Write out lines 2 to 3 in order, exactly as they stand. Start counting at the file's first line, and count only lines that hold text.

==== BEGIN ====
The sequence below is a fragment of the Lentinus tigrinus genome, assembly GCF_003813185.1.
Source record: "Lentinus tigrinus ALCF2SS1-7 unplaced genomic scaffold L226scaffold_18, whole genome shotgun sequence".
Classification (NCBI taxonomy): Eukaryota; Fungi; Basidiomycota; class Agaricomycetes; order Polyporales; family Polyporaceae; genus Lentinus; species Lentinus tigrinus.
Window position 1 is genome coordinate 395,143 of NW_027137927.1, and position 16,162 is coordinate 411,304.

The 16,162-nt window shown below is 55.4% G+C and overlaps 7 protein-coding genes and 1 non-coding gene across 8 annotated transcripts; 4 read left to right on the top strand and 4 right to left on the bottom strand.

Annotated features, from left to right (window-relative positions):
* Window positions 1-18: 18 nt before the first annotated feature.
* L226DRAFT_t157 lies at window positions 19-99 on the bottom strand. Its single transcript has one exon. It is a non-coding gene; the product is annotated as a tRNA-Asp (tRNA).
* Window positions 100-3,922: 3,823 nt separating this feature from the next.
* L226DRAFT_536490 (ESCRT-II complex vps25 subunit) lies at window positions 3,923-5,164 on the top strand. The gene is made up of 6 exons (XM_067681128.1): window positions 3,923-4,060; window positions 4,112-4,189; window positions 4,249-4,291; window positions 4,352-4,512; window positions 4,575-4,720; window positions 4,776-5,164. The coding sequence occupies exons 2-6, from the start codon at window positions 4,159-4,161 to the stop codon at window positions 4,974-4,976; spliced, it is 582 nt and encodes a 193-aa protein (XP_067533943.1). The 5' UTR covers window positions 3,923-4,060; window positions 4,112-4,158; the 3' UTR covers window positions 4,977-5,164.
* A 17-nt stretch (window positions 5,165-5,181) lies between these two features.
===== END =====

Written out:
Source record: "Lentinus tigrinus ALCF2SS1-7 unplaced genomic scaffold L226scaffold_18, whole genome shotgun sequence".
Classification (NCBI taxonomy): Eukaryota; Fungi; Basidiomycota; class Agaricomycetes; order Polyporales; family Polyporaceae; genus Lentinus; species Lentinus tigrinus.